Indicate by check mark whether the registrant is a large accelerated filer, an accelerated filer, a non-accelerated filer, a smaller reporting company, or an emerging growth company. See definition of “large accelerated filer,” “accelerated filer,” “smaller reporting company,” and "emerging growth company" in Rule 12b-2 of the Exchange Act.
Large accelerated filer
 
 
Accelerated filer
 
¨
Non-accelerated filer
 
¨
 
Smaller reporting company
 
 
 
Emerging growth company
 
If an emerging growth company, indicate by check mark if the registrant has elected not to use the extended transition period for complying with any new or revised financial accounting standards provided pursuant to Section 13(a) of the Exchange Act. ¨
Indicate by check mark whether the registrant is a shell company (as defined in Rule 12b-2 of the Exchange Act). Yes     No ý
As of June 28, 2019, the aggregate market value of the shares of the registrant’s common stock held by non-affiliates was approximately $8.7 billion. The number of shares of the registrant’s common stock outstanding as of February 13, 2020 was 387,824,443.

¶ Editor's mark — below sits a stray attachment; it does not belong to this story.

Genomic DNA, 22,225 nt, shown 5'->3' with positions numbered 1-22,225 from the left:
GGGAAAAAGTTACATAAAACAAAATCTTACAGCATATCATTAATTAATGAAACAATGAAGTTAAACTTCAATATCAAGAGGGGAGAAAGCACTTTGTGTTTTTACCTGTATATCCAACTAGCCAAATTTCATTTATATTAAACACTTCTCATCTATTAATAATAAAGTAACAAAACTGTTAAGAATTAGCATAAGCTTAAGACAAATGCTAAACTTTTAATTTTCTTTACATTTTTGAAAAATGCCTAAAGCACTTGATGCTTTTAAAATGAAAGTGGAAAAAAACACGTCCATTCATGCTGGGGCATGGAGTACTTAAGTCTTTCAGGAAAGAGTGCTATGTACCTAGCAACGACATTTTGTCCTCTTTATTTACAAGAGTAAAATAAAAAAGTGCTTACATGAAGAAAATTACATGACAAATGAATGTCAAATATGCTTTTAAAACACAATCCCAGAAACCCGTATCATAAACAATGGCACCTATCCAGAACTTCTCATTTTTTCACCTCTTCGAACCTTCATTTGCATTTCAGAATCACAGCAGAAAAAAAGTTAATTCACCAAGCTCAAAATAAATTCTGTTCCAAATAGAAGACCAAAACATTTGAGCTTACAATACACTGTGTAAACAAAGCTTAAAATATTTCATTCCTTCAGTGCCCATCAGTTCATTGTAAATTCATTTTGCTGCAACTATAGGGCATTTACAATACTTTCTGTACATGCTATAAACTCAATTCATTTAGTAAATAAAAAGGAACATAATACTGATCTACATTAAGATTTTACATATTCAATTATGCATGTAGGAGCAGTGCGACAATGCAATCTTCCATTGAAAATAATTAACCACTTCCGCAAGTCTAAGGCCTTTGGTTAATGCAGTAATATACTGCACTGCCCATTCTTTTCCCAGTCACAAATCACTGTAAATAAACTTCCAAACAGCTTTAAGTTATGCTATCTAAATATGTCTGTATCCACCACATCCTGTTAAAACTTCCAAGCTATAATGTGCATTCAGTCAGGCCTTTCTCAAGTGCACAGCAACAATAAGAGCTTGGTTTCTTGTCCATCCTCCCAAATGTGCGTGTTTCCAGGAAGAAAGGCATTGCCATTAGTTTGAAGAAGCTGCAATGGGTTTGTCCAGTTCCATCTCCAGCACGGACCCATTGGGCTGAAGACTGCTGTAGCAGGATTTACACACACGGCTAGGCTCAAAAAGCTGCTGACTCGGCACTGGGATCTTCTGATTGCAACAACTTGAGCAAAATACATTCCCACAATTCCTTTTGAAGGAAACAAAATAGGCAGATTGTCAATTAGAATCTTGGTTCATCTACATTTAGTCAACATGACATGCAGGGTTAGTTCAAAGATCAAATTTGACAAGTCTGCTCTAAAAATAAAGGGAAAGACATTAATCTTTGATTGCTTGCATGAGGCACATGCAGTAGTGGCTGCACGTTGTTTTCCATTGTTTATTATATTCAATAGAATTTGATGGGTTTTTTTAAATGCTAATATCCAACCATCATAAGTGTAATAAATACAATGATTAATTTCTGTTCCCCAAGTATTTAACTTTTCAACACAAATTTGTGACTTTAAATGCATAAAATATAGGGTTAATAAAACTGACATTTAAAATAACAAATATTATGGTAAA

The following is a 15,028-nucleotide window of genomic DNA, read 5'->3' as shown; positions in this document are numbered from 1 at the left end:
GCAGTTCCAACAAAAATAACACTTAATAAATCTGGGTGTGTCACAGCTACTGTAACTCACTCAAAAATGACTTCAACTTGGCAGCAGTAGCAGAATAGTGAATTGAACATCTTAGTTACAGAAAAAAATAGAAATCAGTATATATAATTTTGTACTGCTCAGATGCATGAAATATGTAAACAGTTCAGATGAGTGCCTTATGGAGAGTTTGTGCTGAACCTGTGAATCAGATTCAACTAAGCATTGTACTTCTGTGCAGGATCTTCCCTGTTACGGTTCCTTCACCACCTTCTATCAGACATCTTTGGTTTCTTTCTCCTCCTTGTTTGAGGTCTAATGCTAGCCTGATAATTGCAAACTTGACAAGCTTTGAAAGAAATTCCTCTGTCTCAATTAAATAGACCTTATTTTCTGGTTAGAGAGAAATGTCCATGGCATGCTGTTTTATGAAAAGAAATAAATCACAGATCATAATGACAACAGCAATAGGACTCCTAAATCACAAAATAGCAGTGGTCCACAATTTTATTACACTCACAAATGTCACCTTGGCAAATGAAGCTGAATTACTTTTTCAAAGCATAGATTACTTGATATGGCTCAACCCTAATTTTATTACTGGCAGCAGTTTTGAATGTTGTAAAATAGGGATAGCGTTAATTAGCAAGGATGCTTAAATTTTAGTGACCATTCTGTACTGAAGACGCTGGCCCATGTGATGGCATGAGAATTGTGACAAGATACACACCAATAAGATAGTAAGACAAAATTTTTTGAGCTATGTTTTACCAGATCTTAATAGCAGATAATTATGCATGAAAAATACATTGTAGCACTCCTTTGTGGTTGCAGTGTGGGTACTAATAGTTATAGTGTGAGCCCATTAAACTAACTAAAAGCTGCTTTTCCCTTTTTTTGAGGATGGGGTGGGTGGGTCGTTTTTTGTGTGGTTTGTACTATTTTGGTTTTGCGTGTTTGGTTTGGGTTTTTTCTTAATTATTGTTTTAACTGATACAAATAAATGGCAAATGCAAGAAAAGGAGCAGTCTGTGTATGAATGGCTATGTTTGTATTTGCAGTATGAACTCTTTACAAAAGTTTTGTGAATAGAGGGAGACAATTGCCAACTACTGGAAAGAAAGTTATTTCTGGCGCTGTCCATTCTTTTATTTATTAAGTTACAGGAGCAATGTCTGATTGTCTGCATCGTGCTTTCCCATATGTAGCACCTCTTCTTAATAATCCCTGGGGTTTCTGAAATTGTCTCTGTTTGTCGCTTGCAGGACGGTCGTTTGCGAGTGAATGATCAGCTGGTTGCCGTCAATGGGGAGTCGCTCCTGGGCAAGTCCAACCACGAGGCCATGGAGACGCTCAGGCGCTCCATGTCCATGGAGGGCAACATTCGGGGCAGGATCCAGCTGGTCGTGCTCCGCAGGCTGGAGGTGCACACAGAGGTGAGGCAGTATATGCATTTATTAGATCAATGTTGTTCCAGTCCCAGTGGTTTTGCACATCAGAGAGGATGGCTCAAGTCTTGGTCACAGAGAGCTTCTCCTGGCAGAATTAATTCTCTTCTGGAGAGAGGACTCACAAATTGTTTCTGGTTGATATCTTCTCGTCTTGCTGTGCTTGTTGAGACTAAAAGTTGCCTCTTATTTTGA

DOCUMENTS INCORPORATED BY REFERENCE
The following sections of the Proxy Statement for the Annual Meeting of Stockholders to be held on May 21, 2020 are incorporated by reference in Part III: “Election of Directors,” “Director Selection Process,” “Code of Conduct,” “Committees of the Board of Directors,” “Audit



Committee,” “Section 16(a) Beneficial Ownership Reporting Compliance,” “Executive Compensation,” “Non-Management Director Compensation,” “Compensation Discussion and Analysis,” “Compensation and Leadership Talent Committee Report,” “Outstanding Shares and Ownership of Common Stock,” “Securities Authorized for Issuance under Equity Compensation Plans,” “Transactions with Related Persons,” “Director Independence” and “Appointment of Registered Public Accounting Firm.”



TABLE OF CONTENTS
 
Page
Item 1.
Item 1A.
Item 1B.
Item 2.
Item 3.
Item 4.
 
 
 
Item 5.
Item 6.
Item 7.
Item 7A.
Item 8.
Item 9.
Item 9A.
Item 9B.
 
 
 
Item 10.
Item 11.
Item 12.
Item 13.
Item 14.
 
 
 
Item 15.
Item 16.




STATEMENT REGARDING FORWARD-LOOKING DISCLOSURE